2. On-Demand Instance Pricing – On-demand instance pricing varies depending on the type of instance required. Check the EC2 Instance Types page for information about each type of an instance. Likely, the High-CPU Medium or Extra Large instance are the ones that will be used the most for testing, and they costs $0.165/hr and $0.660/hr respectively. The High-CPU Medium instance has 1.7GB of memory available, and 5 EC2 Compute Units (2 virtual cores with 2.5 EC2 Compute Units each, while the Extra Large instance has 7GB of memory and 20 EC2 Compute Units (8 virtual cores with 2.5 EC2 Compute Units each). Amazon prices in full-hour increments, and the pricing begins when the instance is launched, and ends when the instance is terminated. The default instance limit imposed by Amazon is 20, however Amazon can be contacted with a request to increase the instance limit, and they should approve the request within a short amount of time.

3. EBS storage – Amazon charges $0.125 per GB per month of data stored as snapshots (i.e. for the AMI). Amazon will continue charging until the AMI is deleted. Amazon will also charge $0.10 per GB per month of provisioned EBS storage (if a volume is provisioned with each instance), and $0.10 per 1 million I/O requests.

4. Data Transfer – The first 1 GB/month is free. Overages are charged at $0.120 per GB.

5. Spot Instance Requests – Amazon also allows bidding for unused EC2 capacity, which usually results in lower-cost instances. Instances are charged at the current spot price, up to the specified maximum. Amazon will only service the request for instances if it can start all of the requested instances. Spot instances will run until they are terminated, or the current spot price exceeds the maximum spot price specified in the request, making spot instances risky for instances that need to remain running for extended periods of time. Current spot price is $0.018/hr for a High-CPU extra large instance.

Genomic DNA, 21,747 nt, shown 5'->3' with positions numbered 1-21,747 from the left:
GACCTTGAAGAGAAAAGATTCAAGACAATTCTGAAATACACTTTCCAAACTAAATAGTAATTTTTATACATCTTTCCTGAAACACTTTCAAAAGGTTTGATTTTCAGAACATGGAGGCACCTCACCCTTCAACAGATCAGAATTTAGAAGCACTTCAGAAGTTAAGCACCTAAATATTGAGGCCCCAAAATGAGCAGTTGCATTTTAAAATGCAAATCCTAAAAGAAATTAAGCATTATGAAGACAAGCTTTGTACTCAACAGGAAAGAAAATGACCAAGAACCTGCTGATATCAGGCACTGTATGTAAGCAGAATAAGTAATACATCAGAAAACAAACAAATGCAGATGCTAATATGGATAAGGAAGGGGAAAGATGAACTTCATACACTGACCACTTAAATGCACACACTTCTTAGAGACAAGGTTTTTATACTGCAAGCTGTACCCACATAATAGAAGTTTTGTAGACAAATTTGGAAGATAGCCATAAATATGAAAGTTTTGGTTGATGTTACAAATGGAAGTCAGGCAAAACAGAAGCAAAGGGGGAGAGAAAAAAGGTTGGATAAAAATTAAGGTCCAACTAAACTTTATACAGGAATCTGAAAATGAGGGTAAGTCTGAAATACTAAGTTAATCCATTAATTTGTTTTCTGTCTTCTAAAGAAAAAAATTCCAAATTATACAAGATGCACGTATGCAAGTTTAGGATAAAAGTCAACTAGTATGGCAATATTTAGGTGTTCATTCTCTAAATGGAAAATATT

Spot instances can be a considerably cheaper alternative to on-demand instances. I have run 3 different spot instances (Small, High CPU Medium, and High CPU XL) for the price of $0.01, $0.02, and $0.07/hr. On-demand instances would have cost $0.080, $0.165, and $0.660/hr. These are considerable savings when taking into account that a stress test would require 20 or more instances.

Discussion

3 thoughts on “Web UI Testing with Selenium, Pt. 3

  1. I know this is an old post, but it has been very useful to me as I have tried to set up an EC2 instance to run some Firefox headless tests. Everything works well, but the part I can’t get to work is the rc.local script to run Selenium on server startup. On the client side I get the following error:

    Cannot find firefox binary in PATH. Make sure firefox is installed. OS appears to be: LINUX Build info: version: ‘2.46.0’, revision: ’87c69e2′, time: ‘2015-06-04 16:16:47’ System info: host: ‘ip-172-31-32-22’, ip: ‘172.31.32.22’, os.name: ‘Linux’, os.arch: ‘amd64’, os.version: ‘3.13.0-48-generic’, java.version: ‘1.7.0_79’ Driver info: driver.version: FirefoxDriver (org.openqa.selenium.WebDriverException)

    Both the Xvfb and java processes are running correctly. The DISPLAY env variable doesn’t appear to be set however, but that could be because I’m logged in as ubuntu and both procs are running as root?

    If I kill both the procs and start them again manually, it all works fine. If I try to run firefox manually, I get the error “Error: no display specified”, but this is expected as the DISPLAY env variable hasn’t been set. I tried setting this in a profile.d script but it makes no difference (pretty sure Selenium is trying to run Firefox as root).

    Any suggestions? Thanks again for the wonderful article.

    Posted by Joe Lennon | June 8, 2015, 11:38 am
    • Hi Joe,

      Thanks for reaching out. Without looking at your setup, it may be many things, but we’ll try to narrow it down.

      You mention that everything is working when you run the setup manually, so my hunch is to look at the start-up script.

      1. Check for errors in the start-up script.

      Make sure the two lines on the bottom are on a single line and change the webdriver.chrome.driver to set the firefox bin location

      -Dwebdriver.firefox.bin=PATH_TO_BIN

      2. Run:

      sudo apt-get -y install firefox

      to make sure firefox is installed (stranger things have happened)

      Hopefully this is enough to either fix the problem, or get some more debugging information.

      If there is still an issue, please send your start-up script.

      Thanks again,

      Scott

      Posted by scottlindenberg | June 15, 2015, 2:39 pm
      • Thanks Scott. Including the path to Firefox explicitly in the startup script did the trick. Thanks again for your help and your excellent post.

        Posted by joelennon | June 15, 2015, 4:53 pm